cascaded


Explanation:
This may be the word you are looking for. It can be used for small waterfalls but also for water moving quickly downhill, with turbulence.

Michael Barnett
Local time: 16:39
Native speaker of: Native in EnglishEnglish
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7 mins   confidence: Answerer confidence 4/5Answerer confidence 4/5 peer agreement (net): +1
rush or...


Explanation:
rushed along sounds fine; hurtled over or along, maybe; tumbled down (if it's down a hillside, for example)

Rachel Fell
United Kingdom
Local time: 21:39
Native speaker of: Native in EnglishEnglish
PRO pts in category: 8

Peer comments on this answer (and responses from the answerer)
agree  airmailrpl: rushed along ON a bed of ..rushed along OVER a bed of
23 hrs
  -> Thank you airmailpl!
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2 hrs   confidence: Answerer confidence 5/5 peer agreement (net): -1
rushed down or along; cascaded down or along: flowed down or along


Explanation:
flowed down [down a mountain]

flowed along or rushed along [if the bed of the river is flat

what makes it specifically English is the Preposition

--------------------------------------------------
Note added at 2 hrs 44 mins (2005-10-30 21:01:41 GMT)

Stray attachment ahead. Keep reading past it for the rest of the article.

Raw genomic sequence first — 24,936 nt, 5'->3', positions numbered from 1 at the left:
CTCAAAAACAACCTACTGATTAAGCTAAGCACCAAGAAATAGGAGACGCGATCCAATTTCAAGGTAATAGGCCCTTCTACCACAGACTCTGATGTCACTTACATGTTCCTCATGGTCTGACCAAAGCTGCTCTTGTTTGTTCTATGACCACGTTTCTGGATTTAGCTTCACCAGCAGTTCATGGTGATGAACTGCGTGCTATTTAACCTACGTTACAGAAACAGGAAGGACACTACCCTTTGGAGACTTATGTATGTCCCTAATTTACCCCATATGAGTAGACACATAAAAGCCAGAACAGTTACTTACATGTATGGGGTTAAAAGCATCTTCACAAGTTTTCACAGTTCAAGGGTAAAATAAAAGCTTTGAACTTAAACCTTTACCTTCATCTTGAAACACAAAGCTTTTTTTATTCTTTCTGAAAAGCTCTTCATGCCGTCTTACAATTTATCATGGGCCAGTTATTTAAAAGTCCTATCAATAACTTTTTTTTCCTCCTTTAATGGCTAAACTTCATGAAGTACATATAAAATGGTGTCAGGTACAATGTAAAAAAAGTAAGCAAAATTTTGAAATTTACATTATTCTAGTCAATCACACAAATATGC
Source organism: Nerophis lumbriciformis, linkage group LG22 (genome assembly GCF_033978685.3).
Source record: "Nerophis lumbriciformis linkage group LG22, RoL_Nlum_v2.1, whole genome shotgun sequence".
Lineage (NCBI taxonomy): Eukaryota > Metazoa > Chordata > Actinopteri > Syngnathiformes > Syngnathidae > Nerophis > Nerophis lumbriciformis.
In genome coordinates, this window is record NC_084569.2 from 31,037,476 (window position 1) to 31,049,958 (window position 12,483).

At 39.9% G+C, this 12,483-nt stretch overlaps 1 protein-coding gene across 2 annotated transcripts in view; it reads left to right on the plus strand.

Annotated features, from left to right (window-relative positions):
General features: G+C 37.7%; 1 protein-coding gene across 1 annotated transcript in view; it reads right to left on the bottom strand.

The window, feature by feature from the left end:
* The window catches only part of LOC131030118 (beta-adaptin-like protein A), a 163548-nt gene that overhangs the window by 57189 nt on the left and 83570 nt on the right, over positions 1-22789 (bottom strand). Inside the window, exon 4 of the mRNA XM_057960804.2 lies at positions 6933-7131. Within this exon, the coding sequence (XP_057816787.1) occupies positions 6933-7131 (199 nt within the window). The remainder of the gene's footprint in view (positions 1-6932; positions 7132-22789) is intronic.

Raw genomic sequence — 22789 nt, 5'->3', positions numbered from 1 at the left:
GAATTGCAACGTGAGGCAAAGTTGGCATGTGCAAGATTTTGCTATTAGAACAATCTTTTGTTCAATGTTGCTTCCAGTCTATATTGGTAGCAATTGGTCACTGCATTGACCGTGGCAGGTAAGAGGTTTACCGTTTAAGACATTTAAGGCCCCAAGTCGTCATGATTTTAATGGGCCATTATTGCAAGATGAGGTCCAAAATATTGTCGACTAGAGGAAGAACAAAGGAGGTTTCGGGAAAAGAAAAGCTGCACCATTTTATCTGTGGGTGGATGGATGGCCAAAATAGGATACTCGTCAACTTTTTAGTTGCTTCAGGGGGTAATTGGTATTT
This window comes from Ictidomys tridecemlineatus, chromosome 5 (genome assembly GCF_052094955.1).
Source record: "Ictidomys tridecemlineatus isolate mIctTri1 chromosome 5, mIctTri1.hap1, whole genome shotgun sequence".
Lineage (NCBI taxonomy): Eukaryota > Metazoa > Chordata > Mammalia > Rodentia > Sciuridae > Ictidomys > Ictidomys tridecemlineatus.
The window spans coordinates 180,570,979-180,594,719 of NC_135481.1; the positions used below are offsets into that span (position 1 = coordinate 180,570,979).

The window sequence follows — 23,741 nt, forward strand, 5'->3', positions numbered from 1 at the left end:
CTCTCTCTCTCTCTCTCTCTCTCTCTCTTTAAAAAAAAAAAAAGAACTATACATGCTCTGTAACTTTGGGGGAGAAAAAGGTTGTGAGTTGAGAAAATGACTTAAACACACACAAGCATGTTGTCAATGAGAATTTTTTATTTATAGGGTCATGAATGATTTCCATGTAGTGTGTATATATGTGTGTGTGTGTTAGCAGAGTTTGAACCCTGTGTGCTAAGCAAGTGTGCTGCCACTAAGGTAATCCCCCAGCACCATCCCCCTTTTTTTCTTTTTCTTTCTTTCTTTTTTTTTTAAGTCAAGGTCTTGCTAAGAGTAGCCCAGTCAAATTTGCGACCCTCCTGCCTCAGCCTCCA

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They Key Word is Down or Along or even By

the River's water rushed by over the polished stones on the riverbed

by over also

cheers



Jane Lamb-Ruiz
Works in field
Native speaker of: Native in EnglishEnglish, Native in PortuguesePortuguese
PRO pts in category: 8

Peer comments on this answer (and responses from the answerer)
disagree  transparx: restatement of answers already proposed ///please notice that the asker uses 'along' in two different ways; as a preposition, it is important in other languages as well in this context.
4 hrs
  -> no I was the Only One that pointed out that the Preposition Makes the Difference; that is the whole point in English, my friend....
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5 mins   confidence: Answerer confidence 4/5Answerer confidence 4/5
raced on


Explanation:
another possibility

--------------------------------------------------
Note added at 29 mins (2005-10-30 18:47:23 GMT)
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e.g.,
"Instinctively he lowered himself in the water, only raising his head to breathe from time to time, and Kaa came to anchor with a double twist of his tail round a sunken rock, holding Mowgli in the hollow of a coil, while the water raced on."
Rudyard Kipling, "The Jungle Book," p. 287


--------------------------------------------------
Note added at 34 mins (2005-10-30 18:52:09 GMT)
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sorry, "The Jungle Books"!
Oxford University Press. 1992.

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Note added at 6 hrs 56 mins (2005-10-31 01:13:44 GMT)